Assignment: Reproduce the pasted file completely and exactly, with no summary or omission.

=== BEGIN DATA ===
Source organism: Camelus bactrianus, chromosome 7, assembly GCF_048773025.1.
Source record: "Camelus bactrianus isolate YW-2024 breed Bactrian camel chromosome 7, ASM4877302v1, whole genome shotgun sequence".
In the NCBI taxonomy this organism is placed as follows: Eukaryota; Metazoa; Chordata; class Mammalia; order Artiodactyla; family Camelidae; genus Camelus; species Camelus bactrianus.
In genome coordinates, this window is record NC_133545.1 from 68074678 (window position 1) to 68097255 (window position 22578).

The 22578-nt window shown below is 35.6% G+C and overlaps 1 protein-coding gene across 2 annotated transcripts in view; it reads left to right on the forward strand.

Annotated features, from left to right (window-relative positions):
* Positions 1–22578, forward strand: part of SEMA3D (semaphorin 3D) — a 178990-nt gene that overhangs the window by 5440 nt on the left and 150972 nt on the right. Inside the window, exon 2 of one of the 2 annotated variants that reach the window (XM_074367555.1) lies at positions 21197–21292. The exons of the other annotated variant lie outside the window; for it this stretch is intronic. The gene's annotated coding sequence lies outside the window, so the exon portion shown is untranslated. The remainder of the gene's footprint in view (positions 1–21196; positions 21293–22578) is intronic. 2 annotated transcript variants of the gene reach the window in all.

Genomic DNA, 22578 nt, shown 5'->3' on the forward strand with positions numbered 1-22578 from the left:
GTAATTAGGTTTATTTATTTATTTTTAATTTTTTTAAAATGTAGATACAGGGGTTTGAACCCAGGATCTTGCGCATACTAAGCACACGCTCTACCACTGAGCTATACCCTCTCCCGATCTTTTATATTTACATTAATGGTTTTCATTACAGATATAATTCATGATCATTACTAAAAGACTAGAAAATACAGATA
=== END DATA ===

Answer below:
Source organism: Camelus bactrianus, chromosome 7, assembly GCF_048773025.1.
Source record: "Camelus bactrianus isolate YW-2024 breed Bactrian camel chromosome 7, ASM4877302v1, whole genome shotgun sequence".
In the NCBI taxonomy this organism is placed as follows: Eukaryota; Metazoa; Chordata; class Mammalia; order Artiodactyla; family Camelidae; genus Camelus; species Camelus bactrianus.
In genome coordinates, this window is record NC_133545.1 from 68074678 (window position 1) to 68097255 (window position 22578).

The 22578-nt window shown below is 35.6% G+C and overlaps 1 protein-coding gene across 2 annotated transcripts in view; it reads left to right on the forward strand.

Annotated features, from left to right (window-relative positions):
* Positions 1–22578, forward strand: part of SEMA3D (semaphorin 3D) — a 178990-nt gene that overhangs the window by 5440 nt on the left and 150972 nt on the right. Inside the window, exon 2 of one of the 2 annotated variants that reach the window (XM_074367555.1) lies at positions 21197–21292. The exons of the other annotated variant lie outside the window; for it this stretch is intronic. The gene's annotated coding sequence lies outside the window, so the exon portion shown is untranslated. The remainder of the gene's footprint in view (positions 1–21196; positions 21293–22578) is intronic. 2 annotated transcript variants of the gene reach the window in all.

Genomic DNA, 22578 nt, shown 5'->3' on the forward strand with positions numbered 1-22578 from the left:
GTAATTAGGTTTATTTATTTATTTTTAATTTTTTTAAAATGTAGATACAGGGGTTTGAACCCAGGATCTTGCGCATACTAAGCACACGCTCTACCACTGAGCTATACCCTCTCCCGATCTTTTATATTTACATTAATGGTTTTCATTACAGATATAATTCATGATCATTACTAAAAGACTAGAAAATACAGATA